BBC> “…Children as young as seven in one British school are using weblogs as part of their normal routine, and are doing better than non-webloggers as a result, their teacher says. Weblogs, easy-to-use personal journals published on the internet, get children more interested in school work they might otherwise have disliked, says junior school teacher John Mills…” read more>
Never let it be said that as editor of this blog, I am unable to make fun of myself!. Before leaving MT for greener pastures I decided to abandon Winblows and join the Linux world, something Ive been experimenting with and pondering for 2 years. Managed to get my documents saved with all my page templates but Email! Nope: backed up the pst file but forgot to burn it prior to reformatting the hard disk (or HDA as its now referred to) to install Mandrake Linux 10. So if you´ve sent me an email and I haven´t responded my apologies, as the last 7 years of emails where lost in one foul swoop:
the moral of the story is not back up your email, it is Windows blows :-)
Postscript: After 5 wasted days and years of lost email Ive gone back to Windows. Have you ever tried installing software under Linux? Still a good few years off becoming a viable alternative.
FortWayne.com> You name it, someone’s blogging about it: A guy named Jason is making a case for why people should go to church naked. That’s one way to humble yourself before the Lord, he figures.
“GJoe” writes on his blog about a recent fishing trip with his dad and 91-year-old grandpa.
“The Rattler,” still in the middle of law school finals at The University of Kansas, finds time to analyze character development in the movie “Van Helsing.”read more>
James Enck, global telecom strategist with Daiwa Securities SMBC Europe Ltd has claimed in an article on VOIP at eweek that “71 percent of U.S. teenage Internet users spend 166 minutes a month on Weblogs”. Interesting figures, not sure where the figures come from but if its true its amazing.
Press release> Reporters Without Borders called today for the immediate release of Abbas Kakavand, who was imprisoned on 7 June for allegedly disseminating “false news” in articles he wrote for the website gooya.com since February after leaving the conservative newspaper Ressalat. His articles criticised corruption and the political payments received by many conservative leaders.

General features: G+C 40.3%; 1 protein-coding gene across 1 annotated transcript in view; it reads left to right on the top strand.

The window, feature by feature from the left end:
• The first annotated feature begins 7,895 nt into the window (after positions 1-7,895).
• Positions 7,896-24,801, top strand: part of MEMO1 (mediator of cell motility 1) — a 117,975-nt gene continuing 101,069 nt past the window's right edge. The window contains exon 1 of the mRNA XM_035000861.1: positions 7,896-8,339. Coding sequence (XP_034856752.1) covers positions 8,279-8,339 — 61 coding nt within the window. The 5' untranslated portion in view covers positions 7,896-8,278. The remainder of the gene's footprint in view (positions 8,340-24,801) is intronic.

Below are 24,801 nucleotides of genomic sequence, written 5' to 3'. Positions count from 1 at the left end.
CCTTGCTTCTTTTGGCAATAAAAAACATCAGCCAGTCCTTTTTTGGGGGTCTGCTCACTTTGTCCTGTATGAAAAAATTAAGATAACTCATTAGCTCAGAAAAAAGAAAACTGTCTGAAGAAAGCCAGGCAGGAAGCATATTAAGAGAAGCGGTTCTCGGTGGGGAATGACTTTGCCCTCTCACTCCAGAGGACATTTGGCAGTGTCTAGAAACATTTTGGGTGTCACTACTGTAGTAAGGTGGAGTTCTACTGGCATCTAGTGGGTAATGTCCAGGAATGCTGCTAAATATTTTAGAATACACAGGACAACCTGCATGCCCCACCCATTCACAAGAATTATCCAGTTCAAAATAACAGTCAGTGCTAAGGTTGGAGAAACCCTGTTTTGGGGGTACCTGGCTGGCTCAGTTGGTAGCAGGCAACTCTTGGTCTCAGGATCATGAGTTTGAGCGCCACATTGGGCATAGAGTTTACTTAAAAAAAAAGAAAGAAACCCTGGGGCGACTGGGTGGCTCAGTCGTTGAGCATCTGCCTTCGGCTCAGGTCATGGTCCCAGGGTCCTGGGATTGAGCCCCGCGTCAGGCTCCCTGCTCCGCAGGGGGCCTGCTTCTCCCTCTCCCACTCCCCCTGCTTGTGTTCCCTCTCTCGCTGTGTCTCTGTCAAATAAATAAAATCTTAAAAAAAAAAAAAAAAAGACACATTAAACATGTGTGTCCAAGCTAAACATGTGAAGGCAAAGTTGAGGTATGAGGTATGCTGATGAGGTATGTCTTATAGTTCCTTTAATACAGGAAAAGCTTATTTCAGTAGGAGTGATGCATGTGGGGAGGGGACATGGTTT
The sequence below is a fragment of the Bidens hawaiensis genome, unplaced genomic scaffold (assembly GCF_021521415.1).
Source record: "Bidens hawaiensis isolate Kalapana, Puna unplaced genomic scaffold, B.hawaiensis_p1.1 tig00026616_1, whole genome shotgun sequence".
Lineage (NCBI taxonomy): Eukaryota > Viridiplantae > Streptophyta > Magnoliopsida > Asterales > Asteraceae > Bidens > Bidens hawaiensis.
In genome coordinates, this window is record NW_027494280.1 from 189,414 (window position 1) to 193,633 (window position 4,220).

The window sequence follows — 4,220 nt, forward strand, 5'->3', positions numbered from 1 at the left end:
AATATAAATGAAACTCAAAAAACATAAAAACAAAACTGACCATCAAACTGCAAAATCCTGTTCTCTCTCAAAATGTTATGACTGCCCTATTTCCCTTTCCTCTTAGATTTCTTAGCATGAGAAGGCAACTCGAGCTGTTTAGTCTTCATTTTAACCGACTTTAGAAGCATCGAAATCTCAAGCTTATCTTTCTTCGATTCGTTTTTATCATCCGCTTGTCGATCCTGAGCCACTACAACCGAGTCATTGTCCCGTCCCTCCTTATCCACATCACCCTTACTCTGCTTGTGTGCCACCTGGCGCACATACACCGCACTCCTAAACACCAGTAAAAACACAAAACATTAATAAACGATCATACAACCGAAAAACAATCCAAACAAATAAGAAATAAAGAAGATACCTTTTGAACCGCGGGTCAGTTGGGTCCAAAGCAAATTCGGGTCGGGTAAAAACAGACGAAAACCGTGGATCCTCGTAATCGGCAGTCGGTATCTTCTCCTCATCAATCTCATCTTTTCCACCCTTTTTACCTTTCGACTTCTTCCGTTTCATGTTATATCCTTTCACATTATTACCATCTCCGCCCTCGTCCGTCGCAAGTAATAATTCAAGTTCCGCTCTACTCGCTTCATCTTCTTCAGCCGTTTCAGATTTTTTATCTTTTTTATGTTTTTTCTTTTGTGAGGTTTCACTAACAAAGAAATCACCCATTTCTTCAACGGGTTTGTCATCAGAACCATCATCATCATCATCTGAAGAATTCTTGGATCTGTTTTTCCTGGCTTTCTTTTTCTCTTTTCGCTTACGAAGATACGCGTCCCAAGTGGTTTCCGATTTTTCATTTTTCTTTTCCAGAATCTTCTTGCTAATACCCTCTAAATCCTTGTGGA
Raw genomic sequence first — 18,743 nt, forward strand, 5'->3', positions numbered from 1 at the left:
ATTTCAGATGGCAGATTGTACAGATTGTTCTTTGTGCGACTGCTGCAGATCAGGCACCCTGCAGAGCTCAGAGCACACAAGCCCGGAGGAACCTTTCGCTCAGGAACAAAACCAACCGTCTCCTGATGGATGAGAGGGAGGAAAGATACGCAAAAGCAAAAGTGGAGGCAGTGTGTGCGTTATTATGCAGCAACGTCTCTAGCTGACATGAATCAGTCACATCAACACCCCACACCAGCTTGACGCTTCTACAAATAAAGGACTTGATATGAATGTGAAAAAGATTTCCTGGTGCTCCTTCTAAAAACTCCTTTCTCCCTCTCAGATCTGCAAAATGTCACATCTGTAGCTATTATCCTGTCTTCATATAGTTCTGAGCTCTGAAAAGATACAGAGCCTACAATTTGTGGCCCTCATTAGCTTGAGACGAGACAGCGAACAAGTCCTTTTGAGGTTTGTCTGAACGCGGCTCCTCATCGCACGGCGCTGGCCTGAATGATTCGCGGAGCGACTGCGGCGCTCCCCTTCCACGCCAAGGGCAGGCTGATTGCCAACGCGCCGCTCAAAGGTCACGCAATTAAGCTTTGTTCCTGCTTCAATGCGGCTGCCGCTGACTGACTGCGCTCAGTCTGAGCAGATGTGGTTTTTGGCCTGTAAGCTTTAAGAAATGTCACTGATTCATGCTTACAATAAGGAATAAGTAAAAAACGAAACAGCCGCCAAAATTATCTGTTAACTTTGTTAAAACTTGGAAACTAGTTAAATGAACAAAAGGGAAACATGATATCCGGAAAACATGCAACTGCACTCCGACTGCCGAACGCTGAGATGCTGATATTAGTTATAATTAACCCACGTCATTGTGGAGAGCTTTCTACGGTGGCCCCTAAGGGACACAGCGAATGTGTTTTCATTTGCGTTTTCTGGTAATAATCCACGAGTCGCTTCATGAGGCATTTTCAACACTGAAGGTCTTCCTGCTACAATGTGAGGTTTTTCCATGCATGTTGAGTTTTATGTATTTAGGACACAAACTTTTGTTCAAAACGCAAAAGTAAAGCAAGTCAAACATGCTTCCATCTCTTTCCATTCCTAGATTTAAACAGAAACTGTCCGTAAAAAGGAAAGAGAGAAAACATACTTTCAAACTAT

A fascinating article from Seattle Weekly about Microsoft’s lost focus and the threats it faces from Linux and Mac OSX. Not strictly blog related, but the role of Google in the challenge portfolio is of interest to all.
Seattle Weekly> Why are Microsoft products so endlessly frustrating to use? Even techno-geeks like me get annoyed by Windows. I’m tired of spending the first 10 minutes of my day rebooting just so I can get to work. Microsoft Outlook 2003, the latest version of the company’s e-mail and calendar software, hangs for me about once a day, requiring me to restart my PC. I also have a problem with Word 2003: Whenever I bullet a line of text, every line in the document gets a bullet. Asking Windows to shut down is more of a request than a command—it might, it might not. And recently, Internet Explorer stopped opening for me. read more>
New York Lawyer> This February, Albany lawyer Matthew Lerner decided it was time to harness the power of the Internet. With a posting titled, “Limitations Period for Subrogation Action Accrues When Accident Occurs,” summarizing a recent appellate decision, Mr. Lerner inaugurated his own Web site and joined the ranks of attorneys who have blogs — or “blawgs” — dedicated to legal affairs. read more>
This little ditty from Salon: you’ve just got to get past the ads to read the full story. More and more though the message is the same: Blogs have become a legitimate alternative to the mainstream press, and as Salon points out: Blogs may be the icing on the candle for the better, more complete internet.
Salon> Political advertising on weblogs is booming, and some local candidates are raising big national money. Is the Web finally delivering on its revolutionary rhetoric? read more>
Another day, another new blog, however something a little odd with this one. Great design, excellent editorial, good message: freeing up low-frequency spectrum globally for wireless broadband and unlicensed applications, but all funded by Microsoft, the same company that this week patented double clicking. Microsoft and free just doesn’t seem to gel: you be the judge: WirelessUnleased
Steve Rubel’s experiment of a blog only news diet has concluded and Poynter covers the outcome:
Poynteronline> “…After a week, Rubel — a blogging aficionado and practitioner who writes about the narrow topic of how blogs and participatory journalism are affecting the practice of public relations — says he definitely lacked the depth of knowledge of current events gained in a normal week. “I felt a little naked,” he says, having received the basics of the week’s news from blogs, but not getting the real meat…” read full story>